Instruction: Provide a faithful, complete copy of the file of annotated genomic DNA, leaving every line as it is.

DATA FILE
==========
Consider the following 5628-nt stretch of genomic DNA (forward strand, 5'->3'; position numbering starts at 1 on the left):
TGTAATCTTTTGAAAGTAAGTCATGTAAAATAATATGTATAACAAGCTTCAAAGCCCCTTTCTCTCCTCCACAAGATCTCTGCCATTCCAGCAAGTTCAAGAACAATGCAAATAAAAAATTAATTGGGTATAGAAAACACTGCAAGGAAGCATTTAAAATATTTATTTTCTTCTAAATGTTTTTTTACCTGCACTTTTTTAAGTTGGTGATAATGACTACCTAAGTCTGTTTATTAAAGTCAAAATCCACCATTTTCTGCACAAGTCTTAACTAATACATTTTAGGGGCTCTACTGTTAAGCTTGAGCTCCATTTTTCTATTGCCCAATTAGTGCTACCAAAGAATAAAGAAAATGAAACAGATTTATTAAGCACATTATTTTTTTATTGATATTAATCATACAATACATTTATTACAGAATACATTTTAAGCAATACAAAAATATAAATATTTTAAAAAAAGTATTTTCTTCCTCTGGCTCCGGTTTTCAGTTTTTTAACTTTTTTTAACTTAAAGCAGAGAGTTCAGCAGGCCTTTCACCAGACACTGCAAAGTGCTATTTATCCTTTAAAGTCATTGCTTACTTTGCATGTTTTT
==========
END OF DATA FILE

Consider the following 5628-nt stretch of genomic DNA (forward strand, 5'->3'; position numbering starts at 1 on the left):
TGTAATCTTTTGAAAGTAAGTCATGTAAAATAATATGTATAACAAGCTTCAAAGCCCCTTTCTCTCCTCCACAAGATCTCTGCCATTCCAGCAAGTTCAAGAACAATGCAAATAAAAAATTAATTGGGTATAGAAAACACTGCAAGGAAGCATTTAAAATATTTATTTTCTTCTAAATGTTTTTTTACCTGCACTTTTTTAAGTTGGTGATAATGACTACCTAAGTCTGTTTATTAAAGTCAAAATCCACCATTTTCTGCACAAGTCTTAACTAATACATTTTAGGGGCTCTACTGTTAAGCTTGAGCTCCATTTTTCTATTGCCCAATTAGTGCTACCAAAGAATAAAGAAAATGAAACAGATTTATTAAGCACATTATTTTTTTATTGATATTAATCATACAATACATTTATTACAGAATACATTTTAAGCAATACAAAAATATAAATATTTTAAAAAAAGTATTTTCTTCCTCTGGCTCCGGTTTTCAGTTTTTTAACTTTTTTTAACTTAAAGCAGAGAGTTCAGCAGGCCTTTCACCAGACACTGCAAAGTGCTATTTATCCTTTAAAGTCATTGCTTACTTTGCATGTTTTT